Paris (AFP) – Forget Beluga caviar, foie gras, smoked salmon or ortolan, the tiny bird that French gourmets put a napkin over their heads to eat so they can savour every last second of their unique aroma.No, the food that goes best with the finest champagne is the humble radish.The discovery was made by the celebrated French chemist and wine expert Jacques Puisais, now 93, who has spent the last half century unsparingly researching which food goes best with different wines.Didier Depond, the head of the venerable Delamotte champagne house, is so convinced of the validity of Puisais’ science he…
Herbivores face higher extinction risk than predators: study
Herbivores face a higher risk of extinction than predators, whether they are mammals, birds or reptiles, according to an extensive study of 24,500 species both living and extinct that was published Wednesday.
The paper, which appeared in Science Advances, suggests herbivores have suffered a higher extinction rate over the past 50,000 years compared to other parts of the food web and the trend continues to this day.
This contradicts the idea, based on anecdotal evidence, that predators are the most vulnerable because they have extensive home ranges and slow population growth rates.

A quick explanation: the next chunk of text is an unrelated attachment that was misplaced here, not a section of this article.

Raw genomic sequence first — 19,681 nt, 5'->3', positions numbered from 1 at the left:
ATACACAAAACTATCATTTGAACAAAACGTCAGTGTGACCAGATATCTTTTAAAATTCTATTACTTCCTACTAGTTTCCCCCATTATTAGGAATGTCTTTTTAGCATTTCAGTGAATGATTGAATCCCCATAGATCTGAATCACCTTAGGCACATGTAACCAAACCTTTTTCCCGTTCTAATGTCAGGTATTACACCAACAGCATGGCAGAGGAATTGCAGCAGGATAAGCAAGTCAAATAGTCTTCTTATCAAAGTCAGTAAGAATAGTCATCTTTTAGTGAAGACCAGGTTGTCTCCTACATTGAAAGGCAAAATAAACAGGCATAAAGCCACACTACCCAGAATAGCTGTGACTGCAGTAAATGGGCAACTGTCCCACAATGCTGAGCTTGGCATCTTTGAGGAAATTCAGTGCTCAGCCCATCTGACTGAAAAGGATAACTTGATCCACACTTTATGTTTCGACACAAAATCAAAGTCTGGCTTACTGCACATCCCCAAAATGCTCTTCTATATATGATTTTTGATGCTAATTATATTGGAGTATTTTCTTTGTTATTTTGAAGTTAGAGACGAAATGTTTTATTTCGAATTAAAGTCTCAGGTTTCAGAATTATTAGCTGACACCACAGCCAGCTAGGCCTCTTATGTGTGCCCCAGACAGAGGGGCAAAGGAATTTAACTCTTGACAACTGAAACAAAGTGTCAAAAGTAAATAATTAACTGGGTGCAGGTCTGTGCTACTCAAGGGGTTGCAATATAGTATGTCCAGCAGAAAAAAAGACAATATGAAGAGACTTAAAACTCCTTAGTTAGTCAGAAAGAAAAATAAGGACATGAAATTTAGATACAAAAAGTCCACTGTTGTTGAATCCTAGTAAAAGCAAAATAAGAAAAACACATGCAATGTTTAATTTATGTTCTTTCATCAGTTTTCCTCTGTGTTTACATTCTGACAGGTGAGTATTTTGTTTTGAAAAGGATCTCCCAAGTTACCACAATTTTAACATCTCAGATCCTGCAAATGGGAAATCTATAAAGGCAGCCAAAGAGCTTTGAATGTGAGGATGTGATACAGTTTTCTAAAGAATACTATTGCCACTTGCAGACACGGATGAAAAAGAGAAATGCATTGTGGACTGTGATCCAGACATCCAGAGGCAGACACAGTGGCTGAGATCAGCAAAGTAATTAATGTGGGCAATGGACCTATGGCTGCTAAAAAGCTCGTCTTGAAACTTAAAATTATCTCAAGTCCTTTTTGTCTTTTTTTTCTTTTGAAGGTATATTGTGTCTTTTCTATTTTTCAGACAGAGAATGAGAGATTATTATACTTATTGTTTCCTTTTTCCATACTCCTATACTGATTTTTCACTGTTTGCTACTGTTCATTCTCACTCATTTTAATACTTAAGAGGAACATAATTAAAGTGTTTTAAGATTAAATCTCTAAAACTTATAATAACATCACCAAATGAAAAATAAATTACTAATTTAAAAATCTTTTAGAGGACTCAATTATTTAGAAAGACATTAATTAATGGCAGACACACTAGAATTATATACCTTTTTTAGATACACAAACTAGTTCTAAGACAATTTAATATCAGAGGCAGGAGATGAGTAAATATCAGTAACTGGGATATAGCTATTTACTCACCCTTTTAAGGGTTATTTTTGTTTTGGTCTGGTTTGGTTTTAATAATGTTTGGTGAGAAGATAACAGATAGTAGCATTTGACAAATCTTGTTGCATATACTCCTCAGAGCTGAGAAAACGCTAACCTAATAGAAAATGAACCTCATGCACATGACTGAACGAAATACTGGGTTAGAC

A third of Afghans estimated to have contracted virus: health ministry
Nearly a third of Afghanistan's population -- or 10 million people -- has been infected with the coronavirus, according to health ministry estimates published Wednesday.
The figure comes from a survey based on antibody tests on around 9,500 people across the country, with technical support from the World Health Organization, health minister Ahmad Jawad Osmani said at a press briefing.
The survey estimated that 31.5 percent of the population had contracted the virus, with the highest infection rate in Kabul where more than half of the city's five million population were thought to have been infected.
German neo-Nazi on trial over politician murder admits to killing
A German neo-Nazi on trial over the murder of pro-refugee politician Walter Luebcke admitted Wednesday to the killing that has shocked the nation and highlighted the growing threat of right-wing extremism.
"I fired the shot," Stephan Ernst, 46, told the court of the killing in a statement read out by his defense.
Federal prosecutors have said Ernst was motivated by "racism and xenophobia" when he allegedly shot Luebcke in the head on June 1, 2019.
Luebcke's killing is believed to be Germany's first far-right political assassination since World War II.